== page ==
• Ark Encounter agrees to pay safety assessment fee after lengthy debate with city of W’town


    Landmark News Service 

    The Ark Encounter has agreed to pay the 50-cent per ticket Williamstown safety assessment fee after a lengthy debate with the city council that has spanned weeks.

  • Jim Bunning, former senator, hall of famer, dies


    The Kentucky Enquirer

    Northern Kentucky’s pugnacious major league pitcher and former U.S. Senator Jim Bunning died on Friday at the age of 85.

    The wave of condolences from the political and sports realm showed that in spite of his gruff demeanor - or perhaps because of it - the Southgate resident commanded respect.

    “Jim hit 187 batters in his career,” his friend and former legislative director Rick Robinson said. “He took that pitcher’s mentality to politics.

  • U of L studies how coal ash affects kids’ health

    A researcher at the University of Louisville is stepping up her study into whether coal ash from power plants may be making children in Louisville sick with a new study backed by federal research dollars.

    And she is looking for families that are willing to participate.

  • Lawmakers approve flurry of bills as end of legislative session looms



    Lexington Herald-Leader

    Kentucky legislators approved a flurry of bills Tuesday, March 14, as this year’s law-making session nears its end.

    Tuesday marked the 27th day of the 30-day legislative session. Lawmakers are to meet again Wednesday to consider bills and then are scheduled to wrap up the session March 29 and 30, when they will consider any vetoes issued by Gov. Matt Bevin.

    Here are some of the key bills that won approval Tuesday:

    Campaign finance

  • Beshear: Kentuckians protected against price gouging

    Kentucky Press News Service

    FRANKFORT – Attorney General Andy Beshear is asking Kentuckians to report instances of price gouging to his office now that a state of emergency has been declared in Kentucky due to recent storms.

  • BBB warns to watch for ‘storm chasers’ who scam customers

    Spring and summer can bring severe weather leaving behind everything from hail-damaged roofs and siding to downed trees. Often, following the storms are thieves known as “storm chasers.”

    These scam artists present themselves as contractors able to fix the homeowners problems.

    They go town-to-town, door-to door, taking money for work, underperforming or not performing at all, and then move on to the next town often before the homeowners know they’ve been ripped-off.

  • NWS confirms tornado struck Henry County near Campbellsburg


    Landmark News Service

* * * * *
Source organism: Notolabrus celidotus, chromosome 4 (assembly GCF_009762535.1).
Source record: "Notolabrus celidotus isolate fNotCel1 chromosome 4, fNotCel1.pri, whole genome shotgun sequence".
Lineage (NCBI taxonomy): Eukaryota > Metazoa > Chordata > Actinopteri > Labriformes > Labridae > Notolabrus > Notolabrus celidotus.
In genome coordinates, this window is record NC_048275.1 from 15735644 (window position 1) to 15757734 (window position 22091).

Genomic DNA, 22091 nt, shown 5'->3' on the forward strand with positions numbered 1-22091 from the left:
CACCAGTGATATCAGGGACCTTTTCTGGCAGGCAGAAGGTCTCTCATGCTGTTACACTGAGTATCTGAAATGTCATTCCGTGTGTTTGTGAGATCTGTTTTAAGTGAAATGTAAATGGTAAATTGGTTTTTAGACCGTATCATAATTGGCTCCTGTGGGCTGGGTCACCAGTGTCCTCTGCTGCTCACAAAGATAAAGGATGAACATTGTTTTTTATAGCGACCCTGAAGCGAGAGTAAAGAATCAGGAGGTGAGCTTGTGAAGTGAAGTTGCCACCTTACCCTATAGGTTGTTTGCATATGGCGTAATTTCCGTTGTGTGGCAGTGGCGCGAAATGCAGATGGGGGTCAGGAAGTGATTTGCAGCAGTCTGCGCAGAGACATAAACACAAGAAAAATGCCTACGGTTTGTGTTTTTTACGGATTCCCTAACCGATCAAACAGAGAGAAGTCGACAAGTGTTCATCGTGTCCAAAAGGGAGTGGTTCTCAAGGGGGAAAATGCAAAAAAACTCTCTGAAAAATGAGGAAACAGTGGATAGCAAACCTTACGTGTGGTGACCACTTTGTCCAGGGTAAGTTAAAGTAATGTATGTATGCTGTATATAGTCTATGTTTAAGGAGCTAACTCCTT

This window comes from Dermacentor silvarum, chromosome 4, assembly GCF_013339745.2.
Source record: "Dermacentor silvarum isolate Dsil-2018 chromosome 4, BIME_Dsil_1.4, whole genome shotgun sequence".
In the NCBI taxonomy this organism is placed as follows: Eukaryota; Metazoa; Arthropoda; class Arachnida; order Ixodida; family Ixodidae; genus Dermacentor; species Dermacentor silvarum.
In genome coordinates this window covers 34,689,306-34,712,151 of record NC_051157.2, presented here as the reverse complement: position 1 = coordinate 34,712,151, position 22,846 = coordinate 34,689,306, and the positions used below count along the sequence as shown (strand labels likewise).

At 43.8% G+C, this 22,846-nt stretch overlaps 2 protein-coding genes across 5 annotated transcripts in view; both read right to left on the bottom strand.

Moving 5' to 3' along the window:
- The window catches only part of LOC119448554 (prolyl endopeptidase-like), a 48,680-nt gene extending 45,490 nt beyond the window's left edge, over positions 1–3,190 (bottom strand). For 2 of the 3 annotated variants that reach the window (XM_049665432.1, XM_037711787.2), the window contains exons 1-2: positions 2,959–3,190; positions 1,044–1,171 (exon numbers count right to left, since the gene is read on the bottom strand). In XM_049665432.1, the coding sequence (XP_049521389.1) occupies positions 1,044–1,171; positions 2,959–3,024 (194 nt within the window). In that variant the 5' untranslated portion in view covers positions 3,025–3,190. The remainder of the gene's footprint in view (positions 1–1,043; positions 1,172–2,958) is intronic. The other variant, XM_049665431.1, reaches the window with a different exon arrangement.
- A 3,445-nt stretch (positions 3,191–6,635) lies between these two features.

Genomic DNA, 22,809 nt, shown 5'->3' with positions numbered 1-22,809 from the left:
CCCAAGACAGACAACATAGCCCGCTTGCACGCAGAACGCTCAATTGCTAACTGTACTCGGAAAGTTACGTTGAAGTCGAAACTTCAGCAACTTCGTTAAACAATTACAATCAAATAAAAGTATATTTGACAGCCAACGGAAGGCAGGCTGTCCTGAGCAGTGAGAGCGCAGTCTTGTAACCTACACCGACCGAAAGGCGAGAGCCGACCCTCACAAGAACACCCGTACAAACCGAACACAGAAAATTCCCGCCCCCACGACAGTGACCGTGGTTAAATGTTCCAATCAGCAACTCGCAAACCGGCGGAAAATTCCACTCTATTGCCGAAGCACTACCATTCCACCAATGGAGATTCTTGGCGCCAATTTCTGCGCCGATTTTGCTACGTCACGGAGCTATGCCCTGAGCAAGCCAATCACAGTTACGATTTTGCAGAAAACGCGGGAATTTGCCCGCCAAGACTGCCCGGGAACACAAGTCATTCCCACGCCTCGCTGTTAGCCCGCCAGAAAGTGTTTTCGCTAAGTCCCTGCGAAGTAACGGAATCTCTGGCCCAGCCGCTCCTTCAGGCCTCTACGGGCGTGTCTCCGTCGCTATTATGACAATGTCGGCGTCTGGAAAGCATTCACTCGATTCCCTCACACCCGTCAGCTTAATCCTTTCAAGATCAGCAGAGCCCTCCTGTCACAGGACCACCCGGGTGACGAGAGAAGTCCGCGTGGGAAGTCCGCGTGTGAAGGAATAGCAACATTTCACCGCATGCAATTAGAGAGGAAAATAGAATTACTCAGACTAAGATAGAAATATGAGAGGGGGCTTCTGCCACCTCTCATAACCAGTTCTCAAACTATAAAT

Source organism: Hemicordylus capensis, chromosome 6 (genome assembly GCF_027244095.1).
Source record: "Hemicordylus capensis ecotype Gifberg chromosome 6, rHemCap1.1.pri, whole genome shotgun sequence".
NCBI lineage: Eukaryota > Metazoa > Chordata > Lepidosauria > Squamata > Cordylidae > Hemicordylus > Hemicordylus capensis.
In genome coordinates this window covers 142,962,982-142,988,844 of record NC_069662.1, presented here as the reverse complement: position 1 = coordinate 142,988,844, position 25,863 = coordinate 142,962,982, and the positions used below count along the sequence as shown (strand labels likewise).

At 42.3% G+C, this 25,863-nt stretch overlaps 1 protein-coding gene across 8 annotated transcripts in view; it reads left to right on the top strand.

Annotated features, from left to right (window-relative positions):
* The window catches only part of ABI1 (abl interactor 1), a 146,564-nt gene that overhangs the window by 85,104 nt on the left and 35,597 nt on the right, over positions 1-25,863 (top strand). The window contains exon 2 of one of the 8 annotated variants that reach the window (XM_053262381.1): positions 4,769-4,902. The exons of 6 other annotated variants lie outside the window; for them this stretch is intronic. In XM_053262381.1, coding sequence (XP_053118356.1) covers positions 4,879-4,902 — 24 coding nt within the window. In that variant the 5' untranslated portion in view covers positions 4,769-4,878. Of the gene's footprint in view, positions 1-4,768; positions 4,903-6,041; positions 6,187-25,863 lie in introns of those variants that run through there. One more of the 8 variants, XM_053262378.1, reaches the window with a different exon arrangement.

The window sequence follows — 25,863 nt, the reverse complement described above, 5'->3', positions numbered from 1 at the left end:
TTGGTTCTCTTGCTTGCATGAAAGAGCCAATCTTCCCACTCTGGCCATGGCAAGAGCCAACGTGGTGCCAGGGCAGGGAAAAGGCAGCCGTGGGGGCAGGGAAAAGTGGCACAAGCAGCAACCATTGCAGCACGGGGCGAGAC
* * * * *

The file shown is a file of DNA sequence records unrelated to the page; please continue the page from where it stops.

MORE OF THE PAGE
Examples of damage from the powerful storm March 1, cropped up all over Henry County — broken trees, a

    compromised power grid, an old barn dropped on a fence line, an overhang ripped off a house’s front stoop —

    but the damage along Jones Lane in Campbellsburg looked different to one Henry County emergency management official who was on scene.

  • House gives final passage to bill providing students’ rights to express religious views

    Lexington Herald Leader

    FRANKFORT - The Kentucky House gave final passage to a bill Monday that would give students the freedom to express their religious or political views in public schools and universities.

    Senate Bill 17, sponsored by State Sen. Albert Robinson, R-London, would affirm the constitution’s guarantee of religious freedom, supporters of the bill argued.

    “All this legislation does is put into law and recognize those constitutional facts,” said Rep. Stan Lee, R-Lexington.

  • Revamped Real ID driver license bill gains support

    By John Cheves

    Lexington Herald-Leader

    FRANKFORT - The General Assembly is getting a second chance to pass a Real ID law that would make Kentucky’s driver’s licenses comply with tougher federal security standards — and let Kentuckians keep using their licenses to board commercial airline flights and enter military bases.

    The House budget committee voted 22 to 3 on Tuesday to approve House Bill 410 and send it to the full House for further consideration.

  • Kentucky near bottom of new state ranking

    By Bailey Loosemore

    The Courier-Journal

    Kentucky’s not even close to being the best state in the country, according to a rank­ing released Tuesday.

    In fact, we came in 42nd on a list put out by the U.S. News and World Report, ranking just above Alaska and Oklaho­ma in the bottom 10 states.

    So what put us so low on the list? Well, here’s how the rank­ing worked.